Award of Excellence: Longevity Category
St. Nicholas Condominium
Submitted by Culbertson Restoration
In the fall of 1988, the St. Nicholas Condominium engaged in a restoration program to restore four cast-in-place balcony tiers of drop beams, columns, and flat slabs. Problems associated with these balconies were primarily related to corrosion of the embedded rebar. The oxidation process was activated due to insufficient concrete cover over the rebar and water infiltration of soluble deicing salts. Flexural cracking was observed at numerous column lines, due to the development of negative movement, resulting from insufficient tensile steel.
In the rehabilitation of concrete structures, a contractor’s ultimate goal is to perform the repairs prudently in order to restore the structure to its original integrity while maintaining architectural aesthetics. Since the building had been constructed in the early 1900s, the owners were concerned with the project’s potential repair cost and resulting rate of return for extended balcony service life. After all, the performance of time-lasting restoration can be attributed to the attention to detail.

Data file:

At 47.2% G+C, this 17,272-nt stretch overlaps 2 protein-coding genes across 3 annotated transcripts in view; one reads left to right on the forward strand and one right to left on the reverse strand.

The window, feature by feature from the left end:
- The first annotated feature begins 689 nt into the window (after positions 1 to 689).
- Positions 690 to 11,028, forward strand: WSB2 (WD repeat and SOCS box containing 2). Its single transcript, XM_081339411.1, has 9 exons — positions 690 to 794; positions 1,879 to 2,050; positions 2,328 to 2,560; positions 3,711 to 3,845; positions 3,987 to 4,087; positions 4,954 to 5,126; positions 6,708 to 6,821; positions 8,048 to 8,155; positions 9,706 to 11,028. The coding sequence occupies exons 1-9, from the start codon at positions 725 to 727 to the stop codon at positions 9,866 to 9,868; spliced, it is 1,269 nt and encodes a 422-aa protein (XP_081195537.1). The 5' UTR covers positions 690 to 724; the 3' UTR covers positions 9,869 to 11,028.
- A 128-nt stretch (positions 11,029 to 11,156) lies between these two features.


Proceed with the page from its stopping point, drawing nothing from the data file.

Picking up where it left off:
The unique aspect of this project was the painstaking research and review of available repair materials when the only established code in 1988 was titled “Building Code Requirements for Reinforced Concrete” by American Concrete Institute Committee 318. The St. Nicholas Condominium Balcony Repair is an interesting demonstration that attention to detail delivers extended structural service life and client satisfaction. This is demonstrated by the current condition of the St. Nicholas balconies. After ten years of exposure to the harsh conditions in the northeastern climate, the four balcony tiers stand firm in their vigilance resisting the forces of decay.